How to Make Short Films (That Don't Suck) Pre-Production and Shooting

How to Make Short Films (That Don't Suck) Pre-Production and Shooting

How to Make Short Films (That Don't Suck) Pre-Production and Shooting, A blog post by Darius Stevens Wilhere

So you still want to make short films eh?

Okay so by now you’ve seen the first episode and the short film ready to kill. Love it or hate it, it’s a good example of a short film made very cheap and which looks pretty good. There are certainly better out there, but trust me there are way way worse because that’s where you start, you start making stuff that isn’t great and you build up to better stuff.

Getting back to the point. In my first episode of Dare Cinema I mentioned the 7 stages of any film and I definitely recommend giving that episode a watch:

  1. Conceptual
  2. Resources
  3. Writing
  4. Pre-Production
  5. Shoot Production
  6. Post
  7. Distribution

In this episode I want to talk about the first five of these, from idea through shoot. I’m just going to touch upon these briefly so I can keep this short.

Concept, Resources and Writing

Concept: What is it and what is it about?

Resources: What do you have to make it with?

Writing: How do you tie all these together into a story that’s worth filming?

Now the beginning of a short always starts with some sort of an idea or a concept. It may just be as simple as “wow there’s this new Sony camera I want to test, what could we shoot in different lighting set-ups for fun?” Which is really how ready to kill was born. I knew I wanted a daylight interior, a daylight exterior, a sunset exterior and a nighttime interior and exterior. And I really wanted that moonlight shot because the rumor was it could shoot with moonlight. Crazy!

Only moonlight.

Only moonlight.

Now unless you're independently wealthy or this is an actual production with a budget, whenever you are working on the idea for your film you have to take into account the resources you have to make it, otherwise it won’t get made.

And this doesn’t just mean money. Yes you need to know how much money you have to spend, but you also need to write your short film around free or very cheap resources you already have. Cameras that you have access to, friends who are actors or want to be, locations that your family owns or which are free, etc… And you should be thinking with what you are flexible on and what you aren’t flexible on when you write your script.

On Ready to Kill, I had a group of French friends who love to act. So I knew at the core of the story were going to be French assassins here in the US. I always romanticize the French so I really wanted them to have high fashion items like Coco Chanel, Hermes, Louis Vuitton, Tiffany’s and so on. I loved the idea of high fashion assassins. And I wanted a beautiful vintage car that was a nice mint color.

Well if you look at the film, you’ll remember that there wasn’t any of those items in it, because they all fell through. But I still had my French Assassins.

Also I knew the desert would be free. So we shot there. The gas station in the desert was free. The driving shots were actually done in two different cars because neither of the actors could drive so we shot it in the back seat of the third actor’s car. My friend Axel knew someone who owned a diner out in the desert so we shot there and bought breakfast for everyone there. I ended up using my Ford because well, we had it.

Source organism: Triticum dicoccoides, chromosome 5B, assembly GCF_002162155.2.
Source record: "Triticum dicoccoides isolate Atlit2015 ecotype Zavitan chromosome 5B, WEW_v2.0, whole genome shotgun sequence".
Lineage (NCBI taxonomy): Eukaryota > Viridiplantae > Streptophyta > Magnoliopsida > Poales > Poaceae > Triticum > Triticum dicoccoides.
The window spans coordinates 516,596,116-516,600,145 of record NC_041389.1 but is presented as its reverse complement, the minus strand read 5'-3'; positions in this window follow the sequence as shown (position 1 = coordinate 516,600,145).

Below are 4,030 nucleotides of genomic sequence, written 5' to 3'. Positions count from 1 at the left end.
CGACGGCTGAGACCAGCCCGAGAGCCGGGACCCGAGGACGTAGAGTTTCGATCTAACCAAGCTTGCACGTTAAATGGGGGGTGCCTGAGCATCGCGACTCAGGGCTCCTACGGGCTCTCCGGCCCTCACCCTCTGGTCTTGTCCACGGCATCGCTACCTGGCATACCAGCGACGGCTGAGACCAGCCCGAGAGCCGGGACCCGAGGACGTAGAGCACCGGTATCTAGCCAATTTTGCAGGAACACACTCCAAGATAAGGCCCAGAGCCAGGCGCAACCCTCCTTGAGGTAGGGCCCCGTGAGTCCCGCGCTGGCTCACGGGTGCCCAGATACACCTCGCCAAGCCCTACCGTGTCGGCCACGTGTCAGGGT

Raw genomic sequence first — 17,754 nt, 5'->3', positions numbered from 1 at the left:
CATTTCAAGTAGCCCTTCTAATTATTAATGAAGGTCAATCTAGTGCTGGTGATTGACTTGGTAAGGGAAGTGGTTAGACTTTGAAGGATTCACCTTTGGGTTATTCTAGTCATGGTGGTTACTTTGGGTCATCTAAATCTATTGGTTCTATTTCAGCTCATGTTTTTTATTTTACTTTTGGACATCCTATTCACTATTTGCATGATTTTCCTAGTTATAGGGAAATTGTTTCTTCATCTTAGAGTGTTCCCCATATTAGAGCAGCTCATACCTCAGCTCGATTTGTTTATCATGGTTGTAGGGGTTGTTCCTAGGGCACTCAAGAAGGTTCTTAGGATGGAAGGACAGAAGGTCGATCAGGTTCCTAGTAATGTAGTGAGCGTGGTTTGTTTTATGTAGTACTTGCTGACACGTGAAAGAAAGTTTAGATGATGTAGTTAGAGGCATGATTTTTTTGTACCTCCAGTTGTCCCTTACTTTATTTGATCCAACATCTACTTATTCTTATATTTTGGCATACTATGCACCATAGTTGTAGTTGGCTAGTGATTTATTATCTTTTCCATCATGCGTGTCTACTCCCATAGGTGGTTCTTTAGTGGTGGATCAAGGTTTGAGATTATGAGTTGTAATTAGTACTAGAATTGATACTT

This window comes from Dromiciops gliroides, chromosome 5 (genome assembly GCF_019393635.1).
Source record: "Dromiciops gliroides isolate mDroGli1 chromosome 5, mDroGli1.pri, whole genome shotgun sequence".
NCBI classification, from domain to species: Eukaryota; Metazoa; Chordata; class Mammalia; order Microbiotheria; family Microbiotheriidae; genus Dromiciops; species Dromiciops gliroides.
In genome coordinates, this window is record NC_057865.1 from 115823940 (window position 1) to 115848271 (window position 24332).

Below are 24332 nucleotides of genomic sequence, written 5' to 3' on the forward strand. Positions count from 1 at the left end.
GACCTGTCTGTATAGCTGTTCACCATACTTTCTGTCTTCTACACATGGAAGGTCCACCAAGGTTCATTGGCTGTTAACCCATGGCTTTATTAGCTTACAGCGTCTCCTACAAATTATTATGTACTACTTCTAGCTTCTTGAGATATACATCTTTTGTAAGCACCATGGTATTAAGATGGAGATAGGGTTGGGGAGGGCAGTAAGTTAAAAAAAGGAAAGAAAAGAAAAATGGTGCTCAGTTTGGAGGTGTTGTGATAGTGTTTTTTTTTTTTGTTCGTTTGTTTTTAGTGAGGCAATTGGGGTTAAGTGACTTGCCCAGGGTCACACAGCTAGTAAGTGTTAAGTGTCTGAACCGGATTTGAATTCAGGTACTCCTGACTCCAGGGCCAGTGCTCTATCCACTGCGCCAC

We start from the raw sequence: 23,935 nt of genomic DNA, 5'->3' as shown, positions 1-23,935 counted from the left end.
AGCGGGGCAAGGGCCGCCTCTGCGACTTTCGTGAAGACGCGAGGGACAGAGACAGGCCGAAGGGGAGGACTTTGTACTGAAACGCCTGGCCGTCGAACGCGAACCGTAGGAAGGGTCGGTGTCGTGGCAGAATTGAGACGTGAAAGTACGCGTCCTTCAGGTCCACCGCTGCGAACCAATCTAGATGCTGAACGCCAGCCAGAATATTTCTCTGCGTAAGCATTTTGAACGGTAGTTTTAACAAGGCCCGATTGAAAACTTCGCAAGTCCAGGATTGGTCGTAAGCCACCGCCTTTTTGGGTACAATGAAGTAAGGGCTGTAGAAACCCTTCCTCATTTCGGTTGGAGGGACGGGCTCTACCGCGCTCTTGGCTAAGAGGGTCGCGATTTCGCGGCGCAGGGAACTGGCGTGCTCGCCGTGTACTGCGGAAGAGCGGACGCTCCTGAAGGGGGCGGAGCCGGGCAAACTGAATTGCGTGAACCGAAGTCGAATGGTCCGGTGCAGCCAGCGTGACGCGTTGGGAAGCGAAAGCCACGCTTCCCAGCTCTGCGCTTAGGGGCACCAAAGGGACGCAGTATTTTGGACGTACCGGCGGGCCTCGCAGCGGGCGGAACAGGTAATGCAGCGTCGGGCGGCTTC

I wanted the actress to have a pair of Tiffany’s sunglasses, but those cost $1,000 so we found a $15 pair with a similar color. The actor used my sunglasses. We couldn’t afford an Hermes tie so we got one that had a similar color. And so on. Compromise by compromise. But in the end I still got a short film that I enjoyed making and we had fun doing for almost nothing.

So when you are writing your script, try and write it in such a way that you are writing things that you know you have, or that if you don’t get can easily be switched out without the whole film falling apart. When you are writing, remember you are writing a short film so keep it short. One script page = one minute of screen time as a general rule. Ready to Kill is probably about two minutes too long and at some point I’ll get around to editing it.

A comment on budget and resources, there was one thing we went cheap on and suffered for it. The friend we had who was going to do sound wasn’t available and between my gaffer and I and the three actors who were with us, we figured we could wing it. NEVER AGAIN.

This short stayed dying a lonely death on a hard drive for a year because the sound was unusable and all the actors went back to France. Finally, $1,000 later (4x the cost of the short), we got the lines ADR’ed and cleaned up by an audio engineer who salvaged the short. Never skimp on sound. Pay the $300 or whatever it is to get a good recordist to come with you.

Okay so my main point here for concept, resources, writing is do it smartly with stuff that you can get your hands on. If all you have is a fake gun, your grandmother who wants to be an actress and a friend with a liquor store, then your short might just be about a grandmother holding up a liquor store. Why? Who knows, that’s your job as a writer to figure out. Point: Write for what you have or can easily get. Ok? Good.


Once you know what you are going to be shooting or have a very good idea of it you need to nut down and do a few things:

  • A break down